Although it sounds pretty creepy, sleep talking (also called somniloquy or parasomnia) is actually quite common among people. Heck, chances are it has happened to you at least once in your lifetime.
However, even though it’s quite common, it can also be quite annoying for the sleeper next to you. And the problem is that you’re not aware of it! You’re asleep after all…
So what can you do? How can you stop yourself from talking in your sleep?
Here, we’ll explain the cause behind sleep talking and give you a few tips on how to stop this annoying occurrence.
What Is the Cause Behind Sleep Talking?
There isn’t a definitive cause behind sleep talking. There is some research stating that sometimes it’s connected to what we dream, but that’s not always the case.
Sleep talking is generally not considered to be a result of a serious sleep disorder or a disease, although there are instances where it can be.
Possible reasons why you may be talking in your sleep are:
- You’re frequently suffering from night terrors, which can include yelling, grunting, screaming, and sleep talking;
- You’re suffering from RBD (REM Sleep Behavior Disorder), a sleep disorder that makes you enact your dreams and sometimes makes you talk in your sleep;
- You’re suffering from emotional stress;
- You have a mental health disorder;
- You’re taking certain medications
- You have PTSD;
- You have a fever;
- Substance abuse.
How Can You Stop Sleep Talking?
There’s no magical cure for sleep talking, but there are some things you can try out, like talking to a sleep specialist or a mental health professional, improving your sleep hygiene, and eating healthy.
Let’s delve deeper into all of these and see how they can help you out.
Schedule With a Sleep Specialist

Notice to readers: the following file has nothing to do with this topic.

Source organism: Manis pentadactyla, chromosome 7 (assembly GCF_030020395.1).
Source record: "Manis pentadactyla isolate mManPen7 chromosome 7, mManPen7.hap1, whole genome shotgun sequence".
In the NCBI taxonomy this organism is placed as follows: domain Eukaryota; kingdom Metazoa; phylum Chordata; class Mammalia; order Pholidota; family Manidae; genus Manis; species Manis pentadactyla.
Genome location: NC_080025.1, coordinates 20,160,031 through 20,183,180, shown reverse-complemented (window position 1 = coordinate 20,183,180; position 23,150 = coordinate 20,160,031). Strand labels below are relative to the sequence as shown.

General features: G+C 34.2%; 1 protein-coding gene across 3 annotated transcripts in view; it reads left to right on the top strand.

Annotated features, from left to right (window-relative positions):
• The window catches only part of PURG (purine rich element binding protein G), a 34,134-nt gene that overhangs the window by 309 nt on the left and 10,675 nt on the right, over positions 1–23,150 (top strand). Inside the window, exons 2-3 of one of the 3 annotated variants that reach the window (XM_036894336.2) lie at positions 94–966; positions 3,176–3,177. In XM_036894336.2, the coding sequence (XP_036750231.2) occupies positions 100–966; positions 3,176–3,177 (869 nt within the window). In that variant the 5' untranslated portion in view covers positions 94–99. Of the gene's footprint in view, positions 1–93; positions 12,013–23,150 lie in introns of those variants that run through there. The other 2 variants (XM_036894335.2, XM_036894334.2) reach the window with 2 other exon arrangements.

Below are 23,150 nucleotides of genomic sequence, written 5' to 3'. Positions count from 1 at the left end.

If you experience sleep problems and think you might have a sleep disorder, it’s best to speak to a sleep specialist. They will be able to tell whether you’ve got a more serious problem at your hands or whether it’s transient, and you just need to relax a bit and take it easy for a while.
If they think the matter is serious, they may ask you to do a sleep study (also called a polysomnogram), also often used in the diagnosis of sleep apnea.
Some sleep specialists may prescribe sleep medicine that will help you sleep better, and that’ll reduce or eliminate sleep talking by improving your sleep quality.
Work on Your Sleep Hygiene
Good sleep hygiene consists of healthy sleep habits like going to bed and waking up at regular intervals, sleeping for 7-9 hours every night, eating light dinner, and not using mobile devices in bed.
Improving your sleep hygiene can make a world of difference in your sleep quality and can put your circadian rhythm in order again. And you know what? Sleep talking and good quality sleep often don’t go together very well. You need to pick only one!
Talk to a Mental Health Professional
As was noted in the previous section, sleep talking can also emerge as a symptom of a mental health disorder (like PTSD, depression, anxiety, and others). That’s why it’s also a good idea to talk with your therapist if it doesn’t go away and you’ve ruled out sleep disorders (which can also be caused by mental health issues). Licensed therapists will be able to help you deal with whatever kind of issues you have that contribute to poor sleeping habits and to talking in your sleep.
Eat Quality Meals and Excercise
Healthy food like fruit and veggies and food that contains protein, complex carbs, and unsaturated fats are a must if you want to improve your sleep quality and keep yourself from talking in your sleep. Exercising three times a week is imperative as well; even light activity is enough—just walk for at least 15-30 minutes a couple of times a week, or do chores around the house if you’re not the type that likes to sweat much.
Last but not least, avoid drinking too much alcohol and caffeinated beverages throughout the day!
While there’s no precise cause for sleep talking, with the right diet and sleep habits it’s likely that it’ll go away on its own. And if it doesn’t, you can always turn to a sleep specialist, a mental health specialist - or both, and seek help from a professional.